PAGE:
Isaac Serna, The Paisano

The Paisano sat with Interim President Dr. Pedro Reyes to get his take on UTSA, its future and his role at the university.

Interview conducted by Isaac Serna & Samuel DeLeon

Q: How would you describe your first day as interim president at UTSA?

It was a pleasant day for me. Meeting all the colleagues that I’ve been working with for a long time and thinking about how can we move forward and position the university to accomplish its goal.

Q: Are you a candidate for UTSA president?

I am not. It’s not that I don’t want to do it, but I just need to take a little break to rethink, re-energize and come back with new ideas. I think it’s really important for any administrator. In fact, my rule is that we ought to just do five years, six years and get somebody else to re-energize the place. That’s why I would want to re-energize and get to my work a little bit and then, if I have an opportunity to come back I will definitely do it. I love this city, I love this institution. This would’ve been my dream job if I had been already a little bit away from administration.

Q: What qualities would you like to see in the next president of the university?

UTSA needs a person of high integrity who is willing to work with the community, who understands human relationships and can make decisions for the good of the institution. Also, it’s important that UTSA has somebody who helps cultivate the next generation of leaders.

Q: Did you say you had a past relationship with UTSA?

Yes, during my 14 years at the UT System and academic affairs I, in many ways, helped the former president bring in new proposals to grow UTSA in terms of enrollment, buildings, facilities, laboratories and faculty, so I feel like I’m really part of this institution.

Q: You’ve raised over $22 million in research and development funds. What’s your secret to the fundraising?

I had the pleasure of working with some really good people at UT Austin and other places. As a grad student I was trained to specialize in research and development, so I learned the formula to get funding from federal sources, from private sources and from state sources so that I could fund the research programs that we had underway.

Q: How has your experience as a professor influenced your leadership style as a president or an administrator?

In the professorship I was mostly concerned about my students. I care deeply about what happens to my students. I want to make sure that when students come here they get the attention, advice, training and guidance they need. It’s not only just caring for the student, but holding them to a high standard, so they know how to work with people and have a caring attitude about the work that they do.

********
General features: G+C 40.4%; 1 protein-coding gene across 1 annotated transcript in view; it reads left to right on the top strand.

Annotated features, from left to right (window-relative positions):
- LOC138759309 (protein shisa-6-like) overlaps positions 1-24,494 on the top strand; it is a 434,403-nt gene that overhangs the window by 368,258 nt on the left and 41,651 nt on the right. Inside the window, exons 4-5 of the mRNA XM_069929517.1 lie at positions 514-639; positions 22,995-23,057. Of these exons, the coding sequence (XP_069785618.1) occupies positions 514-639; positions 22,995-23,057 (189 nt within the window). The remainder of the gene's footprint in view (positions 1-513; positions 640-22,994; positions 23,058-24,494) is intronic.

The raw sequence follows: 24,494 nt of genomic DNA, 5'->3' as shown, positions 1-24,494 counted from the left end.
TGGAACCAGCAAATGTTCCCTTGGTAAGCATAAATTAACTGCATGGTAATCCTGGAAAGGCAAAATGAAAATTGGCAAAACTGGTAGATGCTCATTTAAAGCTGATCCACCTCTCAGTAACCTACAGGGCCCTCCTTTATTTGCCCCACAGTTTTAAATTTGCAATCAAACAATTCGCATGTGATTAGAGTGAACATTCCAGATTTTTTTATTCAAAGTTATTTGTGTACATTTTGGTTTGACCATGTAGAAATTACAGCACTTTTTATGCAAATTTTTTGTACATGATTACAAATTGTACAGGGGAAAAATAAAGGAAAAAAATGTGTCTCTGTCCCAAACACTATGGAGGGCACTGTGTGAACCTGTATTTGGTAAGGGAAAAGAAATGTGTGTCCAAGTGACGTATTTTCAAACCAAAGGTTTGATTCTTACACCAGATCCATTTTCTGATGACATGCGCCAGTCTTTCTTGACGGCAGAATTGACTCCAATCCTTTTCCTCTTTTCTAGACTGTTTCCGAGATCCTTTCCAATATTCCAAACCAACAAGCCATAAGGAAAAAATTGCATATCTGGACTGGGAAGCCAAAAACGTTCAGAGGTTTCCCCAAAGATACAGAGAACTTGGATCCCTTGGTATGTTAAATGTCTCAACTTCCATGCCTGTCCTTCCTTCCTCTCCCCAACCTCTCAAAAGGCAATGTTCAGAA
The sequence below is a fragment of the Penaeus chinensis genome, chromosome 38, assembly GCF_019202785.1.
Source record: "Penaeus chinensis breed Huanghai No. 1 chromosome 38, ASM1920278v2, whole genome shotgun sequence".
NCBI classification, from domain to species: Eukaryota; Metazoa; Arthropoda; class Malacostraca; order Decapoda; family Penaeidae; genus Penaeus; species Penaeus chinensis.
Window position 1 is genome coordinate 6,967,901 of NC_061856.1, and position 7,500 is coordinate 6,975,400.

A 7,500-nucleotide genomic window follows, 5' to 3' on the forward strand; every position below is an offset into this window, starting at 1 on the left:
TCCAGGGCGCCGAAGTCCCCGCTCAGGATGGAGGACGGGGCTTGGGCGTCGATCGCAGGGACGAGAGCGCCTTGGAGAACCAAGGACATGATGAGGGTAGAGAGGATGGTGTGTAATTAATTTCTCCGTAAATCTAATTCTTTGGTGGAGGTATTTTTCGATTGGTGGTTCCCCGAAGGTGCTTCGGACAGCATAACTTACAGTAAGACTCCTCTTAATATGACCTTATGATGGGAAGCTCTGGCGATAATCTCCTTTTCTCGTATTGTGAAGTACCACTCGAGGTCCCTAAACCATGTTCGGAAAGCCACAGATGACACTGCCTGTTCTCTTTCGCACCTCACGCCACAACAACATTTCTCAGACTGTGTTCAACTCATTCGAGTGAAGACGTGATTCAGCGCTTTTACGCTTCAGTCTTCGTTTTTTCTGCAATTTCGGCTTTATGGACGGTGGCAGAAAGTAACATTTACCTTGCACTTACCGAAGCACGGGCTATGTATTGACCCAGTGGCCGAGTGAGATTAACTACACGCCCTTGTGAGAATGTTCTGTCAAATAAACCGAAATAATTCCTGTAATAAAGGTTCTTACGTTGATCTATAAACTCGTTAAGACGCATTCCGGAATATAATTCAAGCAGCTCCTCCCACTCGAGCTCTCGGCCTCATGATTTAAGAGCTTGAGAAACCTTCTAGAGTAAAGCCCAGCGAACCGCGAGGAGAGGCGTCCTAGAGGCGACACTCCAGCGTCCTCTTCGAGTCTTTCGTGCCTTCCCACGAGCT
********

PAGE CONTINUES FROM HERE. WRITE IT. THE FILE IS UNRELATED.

Q: You mentioned you wanted to start writing again at the luncheon. Do you have a book in the works?

I do, I do. I want to summarize 20 years of leadership experience that I had at different levels at UT Austin as one of the graduate deans, as executive vice chancellor and my work with the Board of Regents. I think there are some lessons we can learn from there. It’s going to be an analytical book; it’s not going to be just a story telling. Its focus is on leadership skills that are necessary to improve what we do as entities and organizations of higher education.

Q: Have you visited our downtown campus?

I have, and it’s an incredible facility. I think we have plans to fully utilize the facility. They have architecture, criminal justice, public policy and social work, but I think we can do a lot more within the community so it’s responsive to the needs of the area. I learned through the councilwoman of that district that in her area, only three percent of the population has a bachelor’s degree. That is really sad for me as an educator and as somebody who’s a leader who wants to make sure we get education shared throughout the community. Lack of education has to do with the lack of advancement on the economic side as well as on the social side. We ought to be there, and we ought to be helping to improve that area.

Q: Do you live in San Antonio?

I do, and I love it. I live fairly close (to campus). It’s a great community. I have a lot of relatives here, and I spent three or four years here when I was a small child. I enjoyed being here during those years, and I enjoy it now. San Antonio is a beautiful city and has an incredible history and culture, unlike many other cities.

Q: Is there any opportunity for a student-led board to speak on the behalf of students?

Absolutely, and I will talk to the provost because he is the leader on this specific piece and there is no question in my mind that student voices are really important to us. In fact, I met with a group of students yesterday called The Student Leadership Counsel, and they brought really great ideas to the table. We want to act on those ideas; we not only listen, but we act on those ideas.

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